Pinkerton Works to ClosePost-High School Gap

Pinkerton Academy is working to close the gap between students who further their education and those who don’t.

Chris Harper, academic dean at Pinkerton, recently discussed the school’s acceptance rate for college and other post-secondary programs and how the school is working to increase it.

The latest comprehensive data, on the Class of 2008, shows 71 percent of that class’s graduates furthering their education, whether in four-year or two-year colleges. That breaks down to 58 percent in four-year schools and 13 percent in two-year or community colleges, Harper said. New Hampshire was at 64 percent and the national average, 67 percent.

Of students enrolled in four-year institutions, 95 percent return for a second year, Harper said. Of students in two-year schools, 71 percent return. “So an average of 89 percent of our kids stay for a second year,” he said. “I am very proud of them.” The school beats New Hampshire at 80 percent and the nation at 78 percent, according to data charts.

Harper attributed the retention rate to several factors: Pinkerton’s rigorous program of study; its efforts to help students prepare for college, including a new “senior math” program to help kids brush up on fundamentals; and the junior and senior essays, which are “major research papers.” He’s had students come back from their freshman year and say, “We were assigned a three-page report, and I did it in no time.”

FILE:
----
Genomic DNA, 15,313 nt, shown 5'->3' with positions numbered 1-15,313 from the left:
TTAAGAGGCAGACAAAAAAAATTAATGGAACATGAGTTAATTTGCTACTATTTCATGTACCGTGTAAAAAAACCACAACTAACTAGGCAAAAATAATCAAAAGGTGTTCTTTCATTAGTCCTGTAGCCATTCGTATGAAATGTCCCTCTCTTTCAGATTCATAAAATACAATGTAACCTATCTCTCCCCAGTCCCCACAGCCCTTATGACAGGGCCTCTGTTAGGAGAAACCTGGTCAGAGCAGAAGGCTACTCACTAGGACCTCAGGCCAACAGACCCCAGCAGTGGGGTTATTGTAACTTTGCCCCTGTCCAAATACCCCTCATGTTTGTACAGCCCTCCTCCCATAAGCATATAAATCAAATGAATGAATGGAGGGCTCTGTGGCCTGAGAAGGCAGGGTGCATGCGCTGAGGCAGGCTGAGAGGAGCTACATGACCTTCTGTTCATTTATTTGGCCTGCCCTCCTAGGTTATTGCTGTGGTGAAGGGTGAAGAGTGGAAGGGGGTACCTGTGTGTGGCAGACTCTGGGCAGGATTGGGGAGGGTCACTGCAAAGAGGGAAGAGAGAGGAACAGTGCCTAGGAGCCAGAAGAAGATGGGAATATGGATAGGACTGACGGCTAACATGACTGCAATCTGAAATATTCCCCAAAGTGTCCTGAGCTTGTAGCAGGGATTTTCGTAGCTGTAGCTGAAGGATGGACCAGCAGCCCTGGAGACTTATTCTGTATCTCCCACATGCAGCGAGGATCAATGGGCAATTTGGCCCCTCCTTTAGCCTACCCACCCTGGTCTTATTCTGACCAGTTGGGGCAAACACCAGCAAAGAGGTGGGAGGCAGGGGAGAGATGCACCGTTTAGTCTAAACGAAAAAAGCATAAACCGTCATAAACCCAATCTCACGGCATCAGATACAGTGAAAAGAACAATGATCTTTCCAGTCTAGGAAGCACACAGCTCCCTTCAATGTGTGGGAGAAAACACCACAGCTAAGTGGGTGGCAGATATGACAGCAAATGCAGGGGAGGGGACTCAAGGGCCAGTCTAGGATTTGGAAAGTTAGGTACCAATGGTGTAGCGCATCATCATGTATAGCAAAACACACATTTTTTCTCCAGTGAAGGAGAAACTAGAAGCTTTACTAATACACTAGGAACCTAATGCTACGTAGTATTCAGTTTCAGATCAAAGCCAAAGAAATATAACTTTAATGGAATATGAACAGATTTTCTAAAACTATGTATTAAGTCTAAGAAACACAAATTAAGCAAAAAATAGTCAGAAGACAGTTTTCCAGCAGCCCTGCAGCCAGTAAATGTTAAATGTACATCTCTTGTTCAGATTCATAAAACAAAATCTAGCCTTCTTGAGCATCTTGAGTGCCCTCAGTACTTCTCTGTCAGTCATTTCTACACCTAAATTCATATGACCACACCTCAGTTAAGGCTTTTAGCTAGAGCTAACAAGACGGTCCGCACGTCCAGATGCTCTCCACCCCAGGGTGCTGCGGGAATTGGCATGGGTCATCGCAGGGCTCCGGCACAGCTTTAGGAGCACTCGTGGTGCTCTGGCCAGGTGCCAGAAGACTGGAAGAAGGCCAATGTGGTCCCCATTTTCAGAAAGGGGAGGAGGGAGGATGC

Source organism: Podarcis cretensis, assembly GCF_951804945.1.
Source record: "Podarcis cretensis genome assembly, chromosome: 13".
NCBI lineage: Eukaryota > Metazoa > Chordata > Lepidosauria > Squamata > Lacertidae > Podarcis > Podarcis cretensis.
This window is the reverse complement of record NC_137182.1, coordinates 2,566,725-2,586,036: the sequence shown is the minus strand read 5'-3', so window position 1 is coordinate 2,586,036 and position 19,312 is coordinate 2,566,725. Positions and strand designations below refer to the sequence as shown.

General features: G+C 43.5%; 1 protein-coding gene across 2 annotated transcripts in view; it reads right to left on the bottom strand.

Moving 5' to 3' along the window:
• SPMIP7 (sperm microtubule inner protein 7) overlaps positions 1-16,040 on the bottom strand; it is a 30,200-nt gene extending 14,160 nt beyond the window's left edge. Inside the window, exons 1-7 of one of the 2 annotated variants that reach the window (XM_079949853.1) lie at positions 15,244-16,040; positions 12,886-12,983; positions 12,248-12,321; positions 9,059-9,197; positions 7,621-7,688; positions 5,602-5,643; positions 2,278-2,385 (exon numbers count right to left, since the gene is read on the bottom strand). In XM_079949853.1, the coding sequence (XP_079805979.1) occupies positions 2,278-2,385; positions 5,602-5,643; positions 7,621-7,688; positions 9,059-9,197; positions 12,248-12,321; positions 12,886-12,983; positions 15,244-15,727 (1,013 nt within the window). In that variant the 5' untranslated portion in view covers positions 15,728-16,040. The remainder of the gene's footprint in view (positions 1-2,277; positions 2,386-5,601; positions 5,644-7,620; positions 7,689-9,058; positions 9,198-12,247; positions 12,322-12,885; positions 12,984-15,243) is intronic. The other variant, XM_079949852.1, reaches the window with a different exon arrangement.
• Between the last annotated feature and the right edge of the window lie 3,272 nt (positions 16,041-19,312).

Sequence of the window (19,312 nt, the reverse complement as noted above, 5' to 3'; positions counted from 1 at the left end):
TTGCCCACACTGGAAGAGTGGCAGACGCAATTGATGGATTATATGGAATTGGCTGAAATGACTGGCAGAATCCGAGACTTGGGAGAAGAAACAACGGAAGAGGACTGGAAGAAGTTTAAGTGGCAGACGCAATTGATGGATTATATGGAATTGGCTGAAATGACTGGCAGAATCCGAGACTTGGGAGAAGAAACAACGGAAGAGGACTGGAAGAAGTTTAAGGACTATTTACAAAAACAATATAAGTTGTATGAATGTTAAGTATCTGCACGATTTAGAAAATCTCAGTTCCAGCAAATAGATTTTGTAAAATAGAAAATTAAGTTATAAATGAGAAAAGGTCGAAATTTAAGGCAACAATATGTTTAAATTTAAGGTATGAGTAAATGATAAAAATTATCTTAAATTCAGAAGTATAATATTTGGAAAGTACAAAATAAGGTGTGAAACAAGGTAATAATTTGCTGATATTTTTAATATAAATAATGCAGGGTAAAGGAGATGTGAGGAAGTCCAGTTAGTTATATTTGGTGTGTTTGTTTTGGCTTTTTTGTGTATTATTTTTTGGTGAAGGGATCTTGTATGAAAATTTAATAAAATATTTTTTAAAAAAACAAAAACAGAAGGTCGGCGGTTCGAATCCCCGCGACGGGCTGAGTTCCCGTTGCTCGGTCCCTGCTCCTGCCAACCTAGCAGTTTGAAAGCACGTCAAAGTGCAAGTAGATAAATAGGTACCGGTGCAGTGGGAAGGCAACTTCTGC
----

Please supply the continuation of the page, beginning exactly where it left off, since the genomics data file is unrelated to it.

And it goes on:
The school’s five-year plan is essential to keep students in school, Harper said. They don’t just look at the four years of high school, but the first year after graduation. “What we want to do is to have students have a goal,” he said. “The goal may change, but we want them to constantly have aspirations, and move toward those aspirations.”

The school wants to create a path through high school that is effective and efficient, Harper said. “We don’t want surprises” – for example, a student reaching his or her senior year and deciding, “I want to go into nursing!” It can be done, Harper said, but it can be done more easily with a program of Pinkerton courses that will prepare the student for nursing school.

Harper doesn’t know why kids drop out. “I’m not usually privy to that information,” he said. Tracking the Class of 2006, he learned that 70 percent were still in college or had graduated. Nineteen percent never entered post-secondary education, but chose to enter the workplace or the military, and 17.6 percent went to college but did not finish. Anecdotally, he said, they don’t finish because of financial concerns or family issues.

“We’re trying to work on the 19 percent that didn’t go and the 17 percent that didn’t finish,” he said.

Today’s students have another option, the focused “career school,” such as cosmetology school, and Pinkerton recently promoted these with a “career school fair.”

Why is it important for students to continue their education? “High school is a great place, a great beginning,” Harper said. “But the job opportunities for someone with only a high school education they’re minimal.”